The tear film comprises a major mechanism for protection of the ocular surface against harmful external agents. Disruption of tear production can lead to dry eye syndrome, causing damage ranging from mild discomfort to scarring of the ocular surface with irreversible vision impairment. The production of tears by the lacrimal gland is influenced by neuroendocrine, hormonal, and immunological factors. Reactive oxygen and nitrogen species play an important role in its regulation. We assessed the effects of oxidative stress on antioxidant defenses in the lacrimal gland and ocular surface in ovariectomized rats supplemented with n-3 polyunsaturated fatty acids (n-3 PUFA) and alpha-lipoic acid (ALP). We found that n-3 PUFA did not measurably influence oxidative stress, but ALP had site-specific pro-oxidant and antioxidant effects, and was an important influence on ocular surface dry eye improvement. As an index of oxidative damage to proteins and lipids, we measured levels of carbonyl and malondialdehyde (MDA), respectively. Enzymatic antioxidant defenses were measured as total superoxide dismutase (tSOD) and glutathione peroxidase (GPx), and non-enzymatic defenses were estimated by vitamin C, total glutathione, and indirect oxide nitric levels. PUFA and ALP treatment restored lacrimal production with resulting improvement in the dry eye Schirmer test in all supplemented groups. The results indicated that reactive oxygen species resulting from oxidative stress in the lacrimal gland did not play an important role in dry eye through reactive oxygen species; however, alpha-lipoic acid altered the metabolism of reactive nitrogen species, causing increased activity of lacrimal peroxidase and improved lacrimal production.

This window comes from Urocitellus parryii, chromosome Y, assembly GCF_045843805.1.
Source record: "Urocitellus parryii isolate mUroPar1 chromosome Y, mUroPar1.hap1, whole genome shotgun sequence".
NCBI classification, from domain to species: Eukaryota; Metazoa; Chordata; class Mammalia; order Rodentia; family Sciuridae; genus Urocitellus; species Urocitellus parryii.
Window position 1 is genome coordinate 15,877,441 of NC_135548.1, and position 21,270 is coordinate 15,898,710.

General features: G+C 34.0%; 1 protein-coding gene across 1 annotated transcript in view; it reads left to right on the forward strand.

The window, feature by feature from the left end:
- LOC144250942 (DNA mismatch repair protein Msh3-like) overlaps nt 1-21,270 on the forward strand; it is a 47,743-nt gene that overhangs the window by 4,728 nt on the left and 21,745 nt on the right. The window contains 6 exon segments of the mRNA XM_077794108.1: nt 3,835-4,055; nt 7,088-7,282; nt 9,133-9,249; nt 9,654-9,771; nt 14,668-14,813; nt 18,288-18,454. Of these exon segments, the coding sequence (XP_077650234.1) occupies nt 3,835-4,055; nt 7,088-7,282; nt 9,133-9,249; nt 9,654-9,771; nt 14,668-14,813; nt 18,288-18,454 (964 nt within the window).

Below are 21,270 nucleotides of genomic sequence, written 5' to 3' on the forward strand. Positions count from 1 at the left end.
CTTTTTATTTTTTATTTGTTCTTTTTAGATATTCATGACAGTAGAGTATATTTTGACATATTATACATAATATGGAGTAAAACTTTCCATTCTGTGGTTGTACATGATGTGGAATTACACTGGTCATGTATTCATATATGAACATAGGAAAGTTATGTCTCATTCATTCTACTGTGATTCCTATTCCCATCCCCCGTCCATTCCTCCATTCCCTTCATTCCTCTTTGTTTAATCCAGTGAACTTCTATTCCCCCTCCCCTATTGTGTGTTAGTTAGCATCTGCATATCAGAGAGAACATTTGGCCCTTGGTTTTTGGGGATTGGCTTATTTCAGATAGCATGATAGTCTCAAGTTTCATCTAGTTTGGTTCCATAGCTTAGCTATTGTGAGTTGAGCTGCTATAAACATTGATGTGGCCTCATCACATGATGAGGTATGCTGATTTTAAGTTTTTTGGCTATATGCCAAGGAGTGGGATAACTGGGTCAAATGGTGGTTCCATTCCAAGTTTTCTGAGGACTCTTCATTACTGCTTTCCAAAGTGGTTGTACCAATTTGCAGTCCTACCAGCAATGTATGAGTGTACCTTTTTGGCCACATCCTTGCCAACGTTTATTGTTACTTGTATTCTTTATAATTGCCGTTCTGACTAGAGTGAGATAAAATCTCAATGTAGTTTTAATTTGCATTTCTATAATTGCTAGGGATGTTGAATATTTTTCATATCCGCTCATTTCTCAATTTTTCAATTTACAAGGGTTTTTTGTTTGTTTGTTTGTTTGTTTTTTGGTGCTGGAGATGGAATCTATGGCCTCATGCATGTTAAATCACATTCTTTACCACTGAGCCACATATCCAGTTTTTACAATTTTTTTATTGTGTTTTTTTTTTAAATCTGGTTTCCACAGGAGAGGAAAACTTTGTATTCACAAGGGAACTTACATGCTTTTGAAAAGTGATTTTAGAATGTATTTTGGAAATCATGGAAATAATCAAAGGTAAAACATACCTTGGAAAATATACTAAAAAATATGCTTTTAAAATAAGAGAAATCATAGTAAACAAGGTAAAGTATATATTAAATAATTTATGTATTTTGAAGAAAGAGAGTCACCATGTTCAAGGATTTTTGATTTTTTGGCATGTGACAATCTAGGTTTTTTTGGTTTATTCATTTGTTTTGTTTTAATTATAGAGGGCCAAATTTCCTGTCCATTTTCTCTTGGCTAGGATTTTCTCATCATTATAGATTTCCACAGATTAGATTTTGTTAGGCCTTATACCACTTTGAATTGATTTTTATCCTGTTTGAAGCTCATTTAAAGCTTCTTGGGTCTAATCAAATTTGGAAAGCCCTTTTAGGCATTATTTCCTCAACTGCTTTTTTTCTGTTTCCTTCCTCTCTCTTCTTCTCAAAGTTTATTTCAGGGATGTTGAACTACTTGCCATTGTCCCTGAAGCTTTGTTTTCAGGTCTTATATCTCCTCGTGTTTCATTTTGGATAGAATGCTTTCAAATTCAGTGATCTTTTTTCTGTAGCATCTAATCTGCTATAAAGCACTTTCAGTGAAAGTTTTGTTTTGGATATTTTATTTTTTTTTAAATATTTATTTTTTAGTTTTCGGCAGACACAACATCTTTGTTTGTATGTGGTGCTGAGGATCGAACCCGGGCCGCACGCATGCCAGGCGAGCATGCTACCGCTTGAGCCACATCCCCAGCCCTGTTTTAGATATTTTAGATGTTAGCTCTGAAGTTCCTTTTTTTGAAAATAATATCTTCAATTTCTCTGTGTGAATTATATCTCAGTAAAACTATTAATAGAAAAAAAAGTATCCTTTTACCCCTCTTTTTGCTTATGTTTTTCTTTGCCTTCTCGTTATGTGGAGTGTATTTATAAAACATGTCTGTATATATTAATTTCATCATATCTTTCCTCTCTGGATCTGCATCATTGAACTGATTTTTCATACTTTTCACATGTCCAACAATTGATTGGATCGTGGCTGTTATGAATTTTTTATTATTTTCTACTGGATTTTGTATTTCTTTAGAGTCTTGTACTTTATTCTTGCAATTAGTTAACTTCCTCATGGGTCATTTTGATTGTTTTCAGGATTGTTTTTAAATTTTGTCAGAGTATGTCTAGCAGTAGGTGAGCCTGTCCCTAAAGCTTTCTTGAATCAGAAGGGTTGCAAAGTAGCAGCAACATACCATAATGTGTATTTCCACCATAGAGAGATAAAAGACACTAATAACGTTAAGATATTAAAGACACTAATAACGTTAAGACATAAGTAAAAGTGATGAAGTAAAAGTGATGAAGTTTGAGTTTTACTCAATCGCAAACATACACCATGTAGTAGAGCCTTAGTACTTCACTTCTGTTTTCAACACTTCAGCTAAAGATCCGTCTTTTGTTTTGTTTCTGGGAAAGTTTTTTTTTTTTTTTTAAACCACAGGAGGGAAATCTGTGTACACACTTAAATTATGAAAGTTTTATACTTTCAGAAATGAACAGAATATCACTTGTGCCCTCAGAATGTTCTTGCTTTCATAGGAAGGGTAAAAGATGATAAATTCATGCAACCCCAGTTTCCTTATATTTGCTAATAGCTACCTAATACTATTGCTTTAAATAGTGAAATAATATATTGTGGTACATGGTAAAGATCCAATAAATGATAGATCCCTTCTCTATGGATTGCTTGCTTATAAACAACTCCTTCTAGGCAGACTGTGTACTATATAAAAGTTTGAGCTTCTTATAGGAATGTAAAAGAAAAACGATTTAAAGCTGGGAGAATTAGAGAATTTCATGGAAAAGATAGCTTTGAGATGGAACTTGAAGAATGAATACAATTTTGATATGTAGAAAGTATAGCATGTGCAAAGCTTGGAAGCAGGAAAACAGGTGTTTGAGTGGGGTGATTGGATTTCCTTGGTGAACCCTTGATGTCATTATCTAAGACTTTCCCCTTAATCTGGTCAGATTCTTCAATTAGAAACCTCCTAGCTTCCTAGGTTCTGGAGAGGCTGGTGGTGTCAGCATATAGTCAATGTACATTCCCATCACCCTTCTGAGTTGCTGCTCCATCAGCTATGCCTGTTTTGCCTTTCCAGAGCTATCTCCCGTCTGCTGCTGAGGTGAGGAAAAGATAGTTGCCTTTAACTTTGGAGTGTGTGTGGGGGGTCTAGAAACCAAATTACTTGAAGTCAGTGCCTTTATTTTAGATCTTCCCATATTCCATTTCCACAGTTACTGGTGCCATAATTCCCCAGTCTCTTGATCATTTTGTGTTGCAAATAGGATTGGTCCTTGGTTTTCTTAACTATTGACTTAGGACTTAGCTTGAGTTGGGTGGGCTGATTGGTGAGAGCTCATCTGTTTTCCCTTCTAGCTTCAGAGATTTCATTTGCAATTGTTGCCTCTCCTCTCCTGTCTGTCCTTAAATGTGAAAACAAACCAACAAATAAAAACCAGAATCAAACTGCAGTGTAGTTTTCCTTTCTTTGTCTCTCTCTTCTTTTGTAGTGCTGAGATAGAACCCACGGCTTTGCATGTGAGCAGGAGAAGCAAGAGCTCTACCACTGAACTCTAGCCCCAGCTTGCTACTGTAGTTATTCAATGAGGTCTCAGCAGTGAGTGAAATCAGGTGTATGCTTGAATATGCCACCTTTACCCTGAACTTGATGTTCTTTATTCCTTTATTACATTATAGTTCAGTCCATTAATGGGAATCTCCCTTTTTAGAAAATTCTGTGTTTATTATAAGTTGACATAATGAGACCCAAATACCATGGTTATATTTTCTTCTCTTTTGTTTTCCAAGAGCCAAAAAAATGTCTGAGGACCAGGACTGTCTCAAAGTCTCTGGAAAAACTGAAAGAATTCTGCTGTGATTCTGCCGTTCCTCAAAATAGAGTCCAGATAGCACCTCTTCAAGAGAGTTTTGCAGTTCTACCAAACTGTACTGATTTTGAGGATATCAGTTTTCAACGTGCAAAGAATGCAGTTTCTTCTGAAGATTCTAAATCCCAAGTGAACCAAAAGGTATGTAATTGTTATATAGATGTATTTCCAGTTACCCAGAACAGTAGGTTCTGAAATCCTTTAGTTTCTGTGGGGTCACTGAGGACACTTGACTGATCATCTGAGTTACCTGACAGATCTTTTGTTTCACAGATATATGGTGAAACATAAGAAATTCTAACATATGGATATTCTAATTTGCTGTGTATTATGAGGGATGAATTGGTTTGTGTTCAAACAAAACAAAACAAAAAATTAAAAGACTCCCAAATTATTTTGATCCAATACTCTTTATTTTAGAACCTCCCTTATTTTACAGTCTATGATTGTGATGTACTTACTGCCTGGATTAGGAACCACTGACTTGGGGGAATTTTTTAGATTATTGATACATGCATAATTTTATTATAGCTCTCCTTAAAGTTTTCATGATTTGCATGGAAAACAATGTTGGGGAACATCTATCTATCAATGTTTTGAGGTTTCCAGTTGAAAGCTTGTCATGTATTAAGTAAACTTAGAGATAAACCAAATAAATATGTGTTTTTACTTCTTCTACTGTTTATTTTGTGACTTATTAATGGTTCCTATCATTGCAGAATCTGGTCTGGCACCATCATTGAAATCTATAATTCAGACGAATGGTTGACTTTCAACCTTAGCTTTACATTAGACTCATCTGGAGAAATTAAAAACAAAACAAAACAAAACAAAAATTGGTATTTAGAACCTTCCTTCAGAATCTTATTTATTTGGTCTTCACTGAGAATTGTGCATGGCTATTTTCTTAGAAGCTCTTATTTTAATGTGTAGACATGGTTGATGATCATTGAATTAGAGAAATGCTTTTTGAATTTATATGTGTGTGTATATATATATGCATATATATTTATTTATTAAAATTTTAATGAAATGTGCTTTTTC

Keywords: Schirmer test; alpha-lipoic acid; dry eye; lacrimal peroxidase; n-3 PUFA; nitric oxide; oxidative stress.
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